On 21st June, the World Cancer Research Fund International (WCRFI) hosted a webinar to showcase their new report ‘Building Momentum: Establishing robust policies to promote physical activity in primary healthcare’. This outlines the importance of integrating physical activity promotion in such healthcare settings and provides recommendations for effective enactment.
The session was opened by Dr Kate Allen, Executive Director at WCFRI, who highlighted the important protective effects of physical activity for many cancers, as well as against obesity which is a known risk factor for over 13 cancer types. As such, physical activity forms one of WCRFI’s 10 cancer prevention recommendations which highlights the need to create positive environments to support active living.
Next, Kendra Chow, WCRFI Policy & Public Affairs manager, presented an overview of the report. A core message was the necessity for multisectoral action to target where people “live, learn, work and play”. The report stresses the importance of primary healthcare settings for achieving this, given they are the first point of contact for medical care and evidenced to provide a context for affordable, feasible intervention which can produce sustained uptake of physical activity. It suggests policy efficacy can be enhanced through sufficient healthcare professional training and incentivization to include physical activity in practice. Additionally, the report suggests collaborative approaches between stakeholders and sufficient healthcare system capacity for monitoring are also important.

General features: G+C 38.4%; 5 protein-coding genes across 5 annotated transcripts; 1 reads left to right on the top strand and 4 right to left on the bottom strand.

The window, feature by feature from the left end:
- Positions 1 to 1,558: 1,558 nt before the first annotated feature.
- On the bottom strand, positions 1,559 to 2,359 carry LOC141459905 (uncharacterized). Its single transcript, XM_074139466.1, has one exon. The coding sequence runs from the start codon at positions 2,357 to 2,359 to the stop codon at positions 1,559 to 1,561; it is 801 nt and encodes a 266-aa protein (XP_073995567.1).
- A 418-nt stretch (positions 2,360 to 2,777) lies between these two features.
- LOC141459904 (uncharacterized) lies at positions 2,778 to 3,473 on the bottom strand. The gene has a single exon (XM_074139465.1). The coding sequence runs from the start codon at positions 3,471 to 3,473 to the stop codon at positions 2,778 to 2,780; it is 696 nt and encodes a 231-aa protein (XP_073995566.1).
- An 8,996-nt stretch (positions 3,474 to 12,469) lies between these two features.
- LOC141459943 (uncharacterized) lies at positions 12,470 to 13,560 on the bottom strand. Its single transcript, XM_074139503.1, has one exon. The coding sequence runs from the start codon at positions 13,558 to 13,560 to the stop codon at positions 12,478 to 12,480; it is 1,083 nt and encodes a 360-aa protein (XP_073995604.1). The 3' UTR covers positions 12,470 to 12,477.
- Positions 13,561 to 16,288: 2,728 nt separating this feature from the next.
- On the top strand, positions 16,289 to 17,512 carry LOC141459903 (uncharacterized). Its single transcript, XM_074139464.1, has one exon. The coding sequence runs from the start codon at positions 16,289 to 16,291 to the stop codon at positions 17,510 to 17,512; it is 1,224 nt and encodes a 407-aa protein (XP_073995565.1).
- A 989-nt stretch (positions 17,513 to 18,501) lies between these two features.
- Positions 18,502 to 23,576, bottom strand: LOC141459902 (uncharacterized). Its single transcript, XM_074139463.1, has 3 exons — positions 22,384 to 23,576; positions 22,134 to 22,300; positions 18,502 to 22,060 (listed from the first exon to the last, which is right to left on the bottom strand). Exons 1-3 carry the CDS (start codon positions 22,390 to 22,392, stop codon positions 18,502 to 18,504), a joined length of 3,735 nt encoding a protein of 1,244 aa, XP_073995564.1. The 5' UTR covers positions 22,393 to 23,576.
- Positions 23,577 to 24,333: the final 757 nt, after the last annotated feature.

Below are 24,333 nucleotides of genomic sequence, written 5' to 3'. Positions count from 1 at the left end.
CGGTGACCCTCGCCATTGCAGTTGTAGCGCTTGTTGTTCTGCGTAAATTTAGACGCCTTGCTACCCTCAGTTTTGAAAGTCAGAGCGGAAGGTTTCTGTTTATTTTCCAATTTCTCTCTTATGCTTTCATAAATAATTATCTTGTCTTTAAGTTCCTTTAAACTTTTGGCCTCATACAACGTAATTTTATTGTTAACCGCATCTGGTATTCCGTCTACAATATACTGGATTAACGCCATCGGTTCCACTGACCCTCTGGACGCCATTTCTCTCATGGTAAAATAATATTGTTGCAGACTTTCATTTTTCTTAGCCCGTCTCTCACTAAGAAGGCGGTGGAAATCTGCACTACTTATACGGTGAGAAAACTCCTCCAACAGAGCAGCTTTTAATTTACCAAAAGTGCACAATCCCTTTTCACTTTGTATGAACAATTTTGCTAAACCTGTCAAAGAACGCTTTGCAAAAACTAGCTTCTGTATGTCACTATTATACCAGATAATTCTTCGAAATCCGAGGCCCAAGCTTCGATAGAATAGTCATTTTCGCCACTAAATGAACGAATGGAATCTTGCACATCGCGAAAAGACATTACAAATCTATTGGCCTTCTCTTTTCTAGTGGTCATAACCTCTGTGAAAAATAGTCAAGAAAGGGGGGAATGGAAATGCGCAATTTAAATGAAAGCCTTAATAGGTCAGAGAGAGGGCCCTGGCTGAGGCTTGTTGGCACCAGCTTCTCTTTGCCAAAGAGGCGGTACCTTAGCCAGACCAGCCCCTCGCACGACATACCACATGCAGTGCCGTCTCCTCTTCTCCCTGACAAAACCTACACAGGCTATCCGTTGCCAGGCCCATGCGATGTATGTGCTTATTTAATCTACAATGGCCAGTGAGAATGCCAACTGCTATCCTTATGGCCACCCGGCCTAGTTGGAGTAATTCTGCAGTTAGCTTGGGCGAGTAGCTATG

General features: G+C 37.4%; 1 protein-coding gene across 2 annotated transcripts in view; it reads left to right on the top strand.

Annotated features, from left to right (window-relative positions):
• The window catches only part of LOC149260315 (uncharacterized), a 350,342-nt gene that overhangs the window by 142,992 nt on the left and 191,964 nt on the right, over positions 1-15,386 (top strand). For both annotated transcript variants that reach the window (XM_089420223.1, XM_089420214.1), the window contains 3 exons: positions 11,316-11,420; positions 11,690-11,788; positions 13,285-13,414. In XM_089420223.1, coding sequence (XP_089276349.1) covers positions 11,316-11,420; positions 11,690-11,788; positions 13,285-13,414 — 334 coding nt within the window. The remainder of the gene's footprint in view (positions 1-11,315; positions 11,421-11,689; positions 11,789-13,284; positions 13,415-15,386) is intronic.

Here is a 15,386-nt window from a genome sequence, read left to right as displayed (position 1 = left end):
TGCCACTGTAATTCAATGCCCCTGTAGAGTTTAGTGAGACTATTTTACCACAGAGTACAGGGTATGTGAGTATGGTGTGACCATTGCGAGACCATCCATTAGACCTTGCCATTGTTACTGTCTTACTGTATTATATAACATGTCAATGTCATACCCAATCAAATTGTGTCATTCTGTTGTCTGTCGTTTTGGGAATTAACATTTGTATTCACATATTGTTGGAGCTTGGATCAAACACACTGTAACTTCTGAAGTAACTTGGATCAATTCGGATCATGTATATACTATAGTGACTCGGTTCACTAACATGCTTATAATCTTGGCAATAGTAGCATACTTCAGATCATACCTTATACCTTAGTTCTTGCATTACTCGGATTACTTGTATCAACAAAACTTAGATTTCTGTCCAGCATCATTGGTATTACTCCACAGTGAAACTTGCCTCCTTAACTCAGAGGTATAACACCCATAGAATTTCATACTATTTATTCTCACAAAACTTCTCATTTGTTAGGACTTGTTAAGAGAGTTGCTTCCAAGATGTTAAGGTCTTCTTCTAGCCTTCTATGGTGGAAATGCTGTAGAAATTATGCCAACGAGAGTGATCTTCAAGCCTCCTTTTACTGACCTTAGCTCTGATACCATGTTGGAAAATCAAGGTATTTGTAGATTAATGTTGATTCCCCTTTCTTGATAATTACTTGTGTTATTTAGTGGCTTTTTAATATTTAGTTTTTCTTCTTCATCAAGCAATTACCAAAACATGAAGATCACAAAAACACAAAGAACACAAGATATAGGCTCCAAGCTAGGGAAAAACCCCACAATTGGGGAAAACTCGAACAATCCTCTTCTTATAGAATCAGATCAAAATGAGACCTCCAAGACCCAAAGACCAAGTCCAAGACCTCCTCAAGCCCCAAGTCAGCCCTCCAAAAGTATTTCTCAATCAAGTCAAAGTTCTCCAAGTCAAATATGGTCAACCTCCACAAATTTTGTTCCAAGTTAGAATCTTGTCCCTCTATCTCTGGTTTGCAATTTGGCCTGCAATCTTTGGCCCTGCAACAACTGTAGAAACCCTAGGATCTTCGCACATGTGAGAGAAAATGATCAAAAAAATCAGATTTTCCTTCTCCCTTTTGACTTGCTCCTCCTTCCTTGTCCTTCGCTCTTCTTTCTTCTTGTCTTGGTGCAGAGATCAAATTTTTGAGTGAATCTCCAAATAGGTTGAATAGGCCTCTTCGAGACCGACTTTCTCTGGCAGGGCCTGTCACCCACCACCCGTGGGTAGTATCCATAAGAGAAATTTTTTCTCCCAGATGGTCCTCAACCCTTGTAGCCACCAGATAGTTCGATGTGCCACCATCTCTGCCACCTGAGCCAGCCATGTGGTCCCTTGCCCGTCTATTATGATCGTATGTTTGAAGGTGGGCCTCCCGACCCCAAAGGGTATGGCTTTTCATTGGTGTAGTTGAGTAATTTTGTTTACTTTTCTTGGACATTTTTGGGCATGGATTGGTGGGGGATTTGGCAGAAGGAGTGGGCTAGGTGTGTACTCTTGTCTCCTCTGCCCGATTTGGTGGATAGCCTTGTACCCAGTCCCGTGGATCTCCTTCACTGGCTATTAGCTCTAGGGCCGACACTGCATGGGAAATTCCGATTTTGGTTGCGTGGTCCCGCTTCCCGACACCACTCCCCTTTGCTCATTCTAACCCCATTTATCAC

The session continued with two presentations from guest speakers. First, Irene Nilsson-Carisson from the Swedish National Board of Health and Welfare discussed the country’s programme for physical activity on prescription, particularly the fact that attention on the least active subpopulations is essential. She also referenced the importance of both aerobic and muscle strengthening activities for health improvement which affirms the important contribution of fitness facilities. Secondly, Dr William Bird, the founder of Intelligent Health, presented work from the UK on integrating physical activity into primary care settings. This included the Moving Healthcare Professionals Programme to embed physical activity into the training process of doctors and nurses. This programme translates evidence into actionable conversation structures for medical consultations.
The session ended with a Q&A session which focused on the need to break siloed action on PA promotion, with the Welsh exercise referral scheme cited as a good example. Conversation also focused on the need to understand inactivity as a continuum and target efforts on the most inactive, rather than using the simple binary of active versus inactive.